The mill lodge’s surface was thick black with oil and filth of yesteryear. Its abuser, a red brick cotton mill, long ago demolished to make way for grey towers that loomed over the weir and its patch work of gangly, anorexic trees. Contemporary detritus had found a watery grave courtesy of the human inhabitants of the towers, steel trolleys and crisp packets sinking and floating respectively in a bleak abyss that had forgotten all life that it once incubated. All except one. One seemingly constant force that had been the mill pond’s resident since before even the mill’s birth. A simpler time when the waterway followed ancient ley lines to a greater lake long since desiccated; leaving it trapped in this shallow prison for four hundred years.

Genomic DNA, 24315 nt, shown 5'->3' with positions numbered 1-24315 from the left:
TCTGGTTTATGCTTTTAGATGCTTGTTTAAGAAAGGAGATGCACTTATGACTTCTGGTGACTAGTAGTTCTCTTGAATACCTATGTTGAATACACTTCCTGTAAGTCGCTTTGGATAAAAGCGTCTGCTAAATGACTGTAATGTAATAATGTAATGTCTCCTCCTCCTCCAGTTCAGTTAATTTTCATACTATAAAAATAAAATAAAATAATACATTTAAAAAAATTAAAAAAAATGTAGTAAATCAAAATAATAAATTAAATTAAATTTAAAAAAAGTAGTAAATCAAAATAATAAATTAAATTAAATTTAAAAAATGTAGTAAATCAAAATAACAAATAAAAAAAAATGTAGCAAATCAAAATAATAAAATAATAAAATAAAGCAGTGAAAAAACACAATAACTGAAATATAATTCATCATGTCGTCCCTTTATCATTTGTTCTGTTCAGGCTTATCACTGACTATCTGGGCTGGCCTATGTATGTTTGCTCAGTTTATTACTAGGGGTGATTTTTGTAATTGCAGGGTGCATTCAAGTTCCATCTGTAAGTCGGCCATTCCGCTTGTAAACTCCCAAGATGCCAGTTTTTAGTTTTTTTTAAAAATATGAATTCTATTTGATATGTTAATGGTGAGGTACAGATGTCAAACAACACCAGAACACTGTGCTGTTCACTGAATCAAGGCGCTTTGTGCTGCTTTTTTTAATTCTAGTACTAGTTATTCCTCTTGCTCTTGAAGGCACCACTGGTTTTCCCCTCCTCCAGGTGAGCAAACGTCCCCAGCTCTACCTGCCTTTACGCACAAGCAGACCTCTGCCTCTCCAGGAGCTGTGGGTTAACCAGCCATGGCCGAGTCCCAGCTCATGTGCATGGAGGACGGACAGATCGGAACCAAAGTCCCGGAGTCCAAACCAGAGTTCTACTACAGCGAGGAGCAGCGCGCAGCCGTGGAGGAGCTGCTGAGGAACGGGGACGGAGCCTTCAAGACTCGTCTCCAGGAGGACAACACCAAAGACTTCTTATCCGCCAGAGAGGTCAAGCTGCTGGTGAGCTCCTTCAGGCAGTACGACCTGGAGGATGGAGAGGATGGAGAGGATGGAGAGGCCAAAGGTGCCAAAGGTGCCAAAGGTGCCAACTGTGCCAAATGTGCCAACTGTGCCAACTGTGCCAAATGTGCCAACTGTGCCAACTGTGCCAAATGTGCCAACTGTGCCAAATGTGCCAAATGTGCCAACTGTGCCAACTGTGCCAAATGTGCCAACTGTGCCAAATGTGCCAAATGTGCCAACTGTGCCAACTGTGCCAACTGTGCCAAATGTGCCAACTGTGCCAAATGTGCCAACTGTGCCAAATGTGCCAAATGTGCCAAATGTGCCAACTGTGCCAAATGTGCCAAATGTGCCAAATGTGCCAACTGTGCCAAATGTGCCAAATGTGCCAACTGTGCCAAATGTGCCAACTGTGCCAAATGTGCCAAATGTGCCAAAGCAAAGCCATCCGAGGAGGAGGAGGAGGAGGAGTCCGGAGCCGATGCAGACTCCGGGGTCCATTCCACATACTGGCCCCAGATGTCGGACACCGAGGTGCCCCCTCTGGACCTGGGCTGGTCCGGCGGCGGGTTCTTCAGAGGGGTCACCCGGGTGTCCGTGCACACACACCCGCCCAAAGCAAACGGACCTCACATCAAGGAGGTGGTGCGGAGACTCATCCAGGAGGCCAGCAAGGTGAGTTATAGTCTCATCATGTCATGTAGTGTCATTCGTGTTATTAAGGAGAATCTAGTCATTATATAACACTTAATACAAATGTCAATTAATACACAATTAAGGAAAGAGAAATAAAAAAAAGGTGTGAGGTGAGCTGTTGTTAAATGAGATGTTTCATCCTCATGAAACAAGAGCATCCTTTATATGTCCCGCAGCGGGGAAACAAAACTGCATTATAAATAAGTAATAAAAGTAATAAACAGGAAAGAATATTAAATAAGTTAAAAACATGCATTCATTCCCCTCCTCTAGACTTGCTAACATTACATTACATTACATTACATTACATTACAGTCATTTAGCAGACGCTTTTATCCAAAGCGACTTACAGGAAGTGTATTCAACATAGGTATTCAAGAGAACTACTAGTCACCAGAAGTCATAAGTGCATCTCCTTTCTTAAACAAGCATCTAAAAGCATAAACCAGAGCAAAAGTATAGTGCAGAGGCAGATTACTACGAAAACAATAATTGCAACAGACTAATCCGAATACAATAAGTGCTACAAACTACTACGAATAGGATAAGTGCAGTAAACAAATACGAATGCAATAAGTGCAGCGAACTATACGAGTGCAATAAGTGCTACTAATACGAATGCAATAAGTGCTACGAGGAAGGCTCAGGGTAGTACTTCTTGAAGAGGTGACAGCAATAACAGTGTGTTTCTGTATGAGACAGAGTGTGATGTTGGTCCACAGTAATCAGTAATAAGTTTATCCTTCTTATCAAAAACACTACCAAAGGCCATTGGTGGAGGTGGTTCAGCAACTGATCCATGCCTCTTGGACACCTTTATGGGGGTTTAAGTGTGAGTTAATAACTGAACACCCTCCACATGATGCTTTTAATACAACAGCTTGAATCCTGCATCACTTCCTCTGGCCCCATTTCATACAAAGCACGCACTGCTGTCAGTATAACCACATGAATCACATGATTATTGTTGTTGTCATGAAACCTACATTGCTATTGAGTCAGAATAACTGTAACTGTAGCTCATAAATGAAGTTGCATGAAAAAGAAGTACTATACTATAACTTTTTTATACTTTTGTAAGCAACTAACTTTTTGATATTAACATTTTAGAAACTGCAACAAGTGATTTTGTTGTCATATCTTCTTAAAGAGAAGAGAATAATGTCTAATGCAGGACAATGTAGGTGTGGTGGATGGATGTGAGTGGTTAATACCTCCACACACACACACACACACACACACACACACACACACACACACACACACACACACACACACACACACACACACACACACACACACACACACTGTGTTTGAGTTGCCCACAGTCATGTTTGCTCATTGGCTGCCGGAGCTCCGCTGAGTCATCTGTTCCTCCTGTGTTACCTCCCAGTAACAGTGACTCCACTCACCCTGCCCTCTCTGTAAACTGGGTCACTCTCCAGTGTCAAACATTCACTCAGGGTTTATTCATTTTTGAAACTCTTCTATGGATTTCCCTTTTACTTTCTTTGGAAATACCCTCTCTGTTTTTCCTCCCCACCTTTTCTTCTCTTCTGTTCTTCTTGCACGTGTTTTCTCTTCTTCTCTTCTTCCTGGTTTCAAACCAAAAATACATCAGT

In the past she had many names, each one having evolved into legend and folklore, each a variation on a theme of children keeping away from the water’s edge. For the most part the stories’ graphic content seemed to work but there were always one or two younglings that would wander too far, out of bravado or curiosity, to the edge of their known world. Over the years she had noted how the bravery and stupidity of humans skated a fine line and that children seemed inherently prone to both attributes. Waltzing jovially into her watery embrace, unknowingly of course until the last moment. Never seeing her glide under the still waters without making a ripple. Black shark eyes absorbing every movement above the water until, in an explosion of sound she would berth, clasping her leathery reed-encumbered arms around her prey and pulling them effortlessly below. Families would search, siblings would scream, mothers would weep. So it was for centuries that the children of the upper world would become unwilling food for the preternatural. It was a gruesome system but a system none the less. Then the industrial revolution conquered the minds of man and development slowly began to leak its influence into the world. The pond became a functional device for a red keep of steam and smog, the inhabitants of the town growing in number and brood, encroaching ever closer to her domain. With five or six litters per homestead, it was expected that some could not return from their labour at the mill, their unwilling sacrifice keeping her belly full. These golden days were short lived however, a century of feasting slowing down to feeds twice or so a week. But her appetite was a patient one, being able to go weeks without food like a snake or a scorpion in torpor. Still they would come, alone or in cavorting pairs; the missing posters of yesterday littering the park with saturnine confetti that they failed to take heed of. So it was that times changed and thus she changed with them. The world adapted and she in turn adapted her hunt. But in the early days of the 21st century the distance between meals began to extend. Days became weeks and weeks followed months. Her skin began to sag from her hollow bones, her lurid green pallor turning that of a chalk grey and her hair, thick and greasy with algae and bird shit would come out in clumps in her hands. In the dark evenings she would see her prey walk past noting that all were illuminated by lamps that they stared at devotedly, miniature reflecting pools that linked them to their peers via an invisible arcane web. She watched nightly as they prayed, cried and laughed with this trinket that meant the world to them. That was the world to them. Indeed it was as if their very soul had been caged and which they now carried upon their person as opposed to within themselves. It dawned on her then that this device would be the key to her feeding once more in abundance.